The New York State Division of Human Rights (DHR) has found that a rural wedding venue that denied a lesbian couple use of its facility violated the state’s Human Rights Law. In the August 8 ruling –– first reported in the Albany Times Union –– Acting Commissioner Helen Diane Foster formally adopted a recommendation by Migdalia Pares, an administrative law judge, that the two women receive $1,500 each in compensatory damages and the venue, Liberty Ridge Farm in Schaghticoke, located between Albany and Saratoga Springs, pay the state a fine of $10,000.
In 2012, seeking a rustic setting for their marriage, the couple, Melisa and Jennifer McCarthy, contacted Liberty Ridge, which advertises online as a wedding venue. In a telephone conversation, Cynthia Gifford, a co-owner, initially encouraged Melissa to visit the facility. According to the DHR ruling, however, when Melissa referred to her fiancé, who was listening in on to the call as well, as “she,” Gifford told her there was “a little bit of a problem” because “we do not hold same-sex marriages here at the barn.”
When Melissa challenged the legality of Liberty Ridge’s policy, Gifford responded, “We are a private business.” Pressed to explain why the venue had the policy, Gifford responded, “It’s a decision that my husband and I have made that that’s not what we wanted to have on the farm.”
New York State Human Rights Division rejects religious exemption claim of public venue's owners
Answering the couple’s discrimination claim, the Giffords contended they have a “specific religious belief regarding marriage.”
Pares’ first task in making a recommendation on the McCarthys’ complaint was to determine whether Liberty Ridge in fact qualified for an exemption from the Human Rights Law’s prohibition on public accommodations discrimination based on its claim of being a “private business.” The law exempts “any institution, club or place of public accommodation which proves that it is in its nature distinctly private,” something often referred to as the “private club” exemption for membership organizations not generally open to the public at large. Pares concluded that the facts did not support the Giffords’ contention.
Liberty Ridge is not a membership organization, it advertises its services online as being generally available, and as of 2012 it had hosted at least 35 wedding receptions involving couples who did not know the Giffords before contacting Liberty Ridge about renting the facilities. Pares concluded the venue is a public accommodation and found the fact that the Giffords live on the third floor of the barn irrelevant.
The Giffords also argued that in denying the McCarthys use of their barn for a same-sex wedding based on their religious views they were not discriminating against the women based on their sexual orientation. Pares did not buy that attempt at a distinction. “It is unlawful discrimination to deny a benefit to a member of a protected class based on being a member of that protected class,” she wrote. “Here, the policy to not allow same-sex marriage ceremonies of [Liberty Ridge Farm] is a denial of access to a place of public accommodation.”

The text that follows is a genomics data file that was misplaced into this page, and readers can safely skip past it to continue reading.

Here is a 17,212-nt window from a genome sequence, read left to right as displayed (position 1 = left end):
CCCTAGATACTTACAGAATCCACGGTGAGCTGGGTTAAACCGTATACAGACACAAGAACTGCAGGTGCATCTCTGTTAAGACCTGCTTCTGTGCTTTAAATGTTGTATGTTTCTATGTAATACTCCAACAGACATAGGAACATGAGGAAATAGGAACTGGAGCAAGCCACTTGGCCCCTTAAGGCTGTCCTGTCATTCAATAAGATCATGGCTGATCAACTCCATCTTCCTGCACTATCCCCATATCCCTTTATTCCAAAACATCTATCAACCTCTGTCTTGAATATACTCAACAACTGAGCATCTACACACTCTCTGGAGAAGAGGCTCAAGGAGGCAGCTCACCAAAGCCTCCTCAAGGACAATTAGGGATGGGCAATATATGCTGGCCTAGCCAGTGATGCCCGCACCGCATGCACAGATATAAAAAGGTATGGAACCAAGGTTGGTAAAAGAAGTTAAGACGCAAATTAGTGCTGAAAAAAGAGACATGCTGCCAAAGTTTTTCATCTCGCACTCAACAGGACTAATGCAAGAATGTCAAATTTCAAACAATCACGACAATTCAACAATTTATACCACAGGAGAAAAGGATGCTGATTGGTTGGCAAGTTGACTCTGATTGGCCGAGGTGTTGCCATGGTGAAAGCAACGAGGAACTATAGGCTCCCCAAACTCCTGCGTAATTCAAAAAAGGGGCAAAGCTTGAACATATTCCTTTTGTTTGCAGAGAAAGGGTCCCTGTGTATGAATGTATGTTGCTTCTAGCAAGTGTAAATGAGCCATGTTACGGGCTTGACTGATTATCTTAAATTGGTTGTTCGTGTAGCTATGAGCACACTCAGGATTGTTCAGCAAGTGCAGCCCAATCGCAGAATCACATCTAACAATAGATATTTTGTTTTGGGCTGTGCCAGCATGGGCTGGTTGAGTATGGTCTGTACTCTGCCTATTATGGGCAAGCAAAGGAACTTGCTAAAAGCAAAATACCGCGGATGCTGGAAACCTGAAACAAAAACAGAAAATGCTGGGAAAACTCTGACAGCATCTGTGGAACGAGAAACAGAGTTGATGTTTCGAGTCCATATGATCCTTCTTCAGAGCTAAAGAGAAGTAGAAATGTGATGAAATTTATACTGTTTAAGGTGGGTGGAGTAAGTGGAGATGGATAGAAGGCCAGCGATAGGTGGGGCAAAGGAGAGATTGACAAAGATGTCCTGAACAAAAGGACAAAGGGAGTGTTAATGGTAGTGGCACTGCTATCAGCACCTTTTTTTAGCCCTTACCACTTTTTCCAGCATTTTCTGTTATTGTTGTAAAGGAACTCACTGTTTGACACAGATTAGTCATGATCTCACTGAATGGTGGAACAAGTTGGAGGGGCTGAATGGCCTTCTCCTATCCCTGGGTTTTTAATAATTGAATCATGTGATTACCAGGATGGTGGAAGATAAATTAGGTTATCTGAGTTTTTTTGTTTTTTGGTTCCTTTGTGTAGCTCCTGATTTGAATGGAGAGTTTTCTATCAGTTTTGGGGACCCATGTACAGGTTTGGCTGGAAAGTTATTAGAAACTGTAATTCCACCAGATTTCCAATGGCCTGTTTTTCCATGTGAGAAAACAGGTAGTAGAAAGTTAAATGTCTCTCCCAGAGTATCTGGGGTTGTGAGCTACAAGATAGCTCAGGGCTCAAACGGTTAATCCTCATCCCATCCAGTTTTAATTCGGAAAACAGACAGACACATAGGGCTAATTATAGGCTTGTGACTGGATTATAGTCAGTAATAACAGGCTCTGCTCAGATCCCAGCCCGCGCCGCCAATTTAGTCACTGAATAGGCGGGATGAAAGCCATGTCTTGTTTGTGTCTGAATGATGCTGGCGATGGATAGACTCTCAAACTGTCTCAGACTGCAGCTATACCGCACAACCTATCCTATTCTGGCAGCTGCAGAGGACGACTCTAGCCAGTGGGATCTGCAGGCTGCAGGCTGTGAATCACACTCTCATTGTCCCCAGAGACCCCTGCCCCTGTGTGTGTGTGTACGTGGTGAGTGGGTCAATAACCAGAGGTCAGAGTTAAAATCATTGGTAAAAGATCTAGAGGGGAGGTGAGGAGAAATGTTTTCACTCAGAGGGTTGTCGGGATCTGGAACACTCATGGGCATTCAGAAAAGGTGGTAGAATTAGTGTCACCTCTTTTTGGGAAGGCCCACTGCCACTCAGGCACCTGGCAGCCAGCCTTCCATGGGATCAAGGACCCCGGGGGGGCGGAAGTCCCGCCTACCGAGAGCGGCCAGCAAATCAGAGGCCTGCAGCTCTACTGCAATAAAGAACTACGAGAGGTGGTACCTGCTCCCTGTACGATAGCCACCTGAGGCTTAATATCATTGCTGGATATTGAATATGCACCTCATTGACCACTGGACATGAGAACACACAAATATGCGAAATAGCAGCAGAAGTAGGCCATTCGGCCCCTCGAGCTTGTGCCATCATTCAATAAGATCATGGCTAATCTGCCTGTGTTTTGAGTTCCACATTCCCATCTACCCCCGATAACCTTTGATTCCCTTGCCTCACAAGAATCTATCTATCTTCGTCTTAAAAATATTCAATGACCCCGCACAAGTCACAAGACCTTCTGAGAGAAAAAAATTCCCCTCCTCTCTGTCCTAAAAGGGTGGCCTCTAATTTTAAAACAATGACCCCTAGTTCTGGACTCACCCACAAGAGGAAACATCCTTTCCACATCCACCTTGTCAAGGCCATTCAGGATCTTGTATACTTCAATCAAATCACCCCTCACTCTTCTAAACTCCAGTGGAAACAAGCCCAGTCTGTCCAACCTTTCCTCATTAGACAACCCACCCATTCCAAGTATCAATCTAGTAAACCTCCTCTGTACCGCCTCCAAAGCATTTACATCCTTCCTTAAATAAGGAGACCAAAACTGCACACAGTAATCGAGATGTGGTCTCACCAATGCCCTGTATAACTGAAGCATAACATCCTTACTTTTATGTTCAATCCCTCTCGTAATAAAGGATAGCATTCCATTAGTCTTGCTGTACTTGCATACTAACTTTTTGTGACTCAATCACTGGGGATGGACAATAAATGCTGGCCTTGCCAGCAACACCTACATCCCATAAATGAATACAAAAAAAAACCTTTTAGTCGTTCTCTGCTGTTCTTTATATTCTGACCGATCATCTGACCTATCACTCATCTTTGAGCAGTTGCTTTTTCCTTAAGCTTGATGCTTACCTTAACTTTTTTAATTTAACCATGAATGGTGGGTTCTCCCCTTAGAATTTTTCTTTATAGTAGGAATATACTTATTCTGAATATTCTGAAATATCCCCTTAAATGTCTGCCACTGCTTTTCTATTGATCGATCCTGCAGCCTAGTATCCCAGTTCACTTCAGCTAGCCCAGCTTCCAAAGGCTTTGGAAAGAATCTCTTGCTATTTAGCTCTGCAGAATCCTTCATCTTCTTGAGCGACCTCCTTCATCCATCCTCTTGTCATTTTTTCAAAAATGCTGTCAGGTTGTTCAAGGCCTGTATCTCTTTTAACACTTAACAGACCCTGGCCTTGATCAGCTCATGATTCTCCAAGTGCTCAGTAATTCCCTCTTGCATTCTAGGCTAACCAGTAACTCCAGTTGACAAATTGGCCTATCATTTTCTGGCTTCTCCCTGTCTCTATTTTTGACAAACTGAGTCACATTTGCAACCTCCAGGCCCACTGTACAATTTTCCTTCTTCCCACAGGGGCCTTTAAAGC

Finding that the Human Rights Law “extends liability for discriminatory acts in a place of public accommodation to agents and owners of same,” Pares also rejected the Giffords’ argument they could not be held personally liable since they were doing business as a corporation.
Telling the Times Union the Giffords were considering an appeal, their attorney, Jim Trainor, expressed surprise the DHR ruling did not consider the Supreme Court’s recent Hobby Lobby decision, which found that a family-controlled corporation could deny its employees contraception coverage otherwise required under the federal Affordable Care Act because of the owners’ religious beliefs. That ruling was based not on the First Amendment but on an interpretation of a federal statute, the 1993 Religious Freedom Restoration Act (RFRA), which restricts the federal government from imposing burdens on the religious beliefs of individuals without showing a compelling governmental interest not achievable with a less restrictive policy. Hobby Lobby sparked widespread outrage by holding, for the first time, that a business corporation can claim a religious exemption from a law.
Although many states throughout the 1990s enacted their own versions of the RFRA, New York did not. While religious organizations in New York are deemed “distinctly private” and therefore exempt from public accommodations nondiscrimination provisions, businesses do not enjoy a statutory exemption based on their owners’ religious beliefs. Unless the New York courts were to construe the State Constitution’s guarantee of individual religious liberty more broadly than the US Supreme Court has interpreted the First Amendment of the federal Constitution, there seems little chance that this decision would be reversed based on the Giffords’ religious objections. And there appears to be no basis for US Supreme Court review, given the early 1990s precedent –– written by Justice Antonin Scalia! –– that led Congress to step in with the RFRA as a corrective to what its members then saw as an incursion on religious freedom.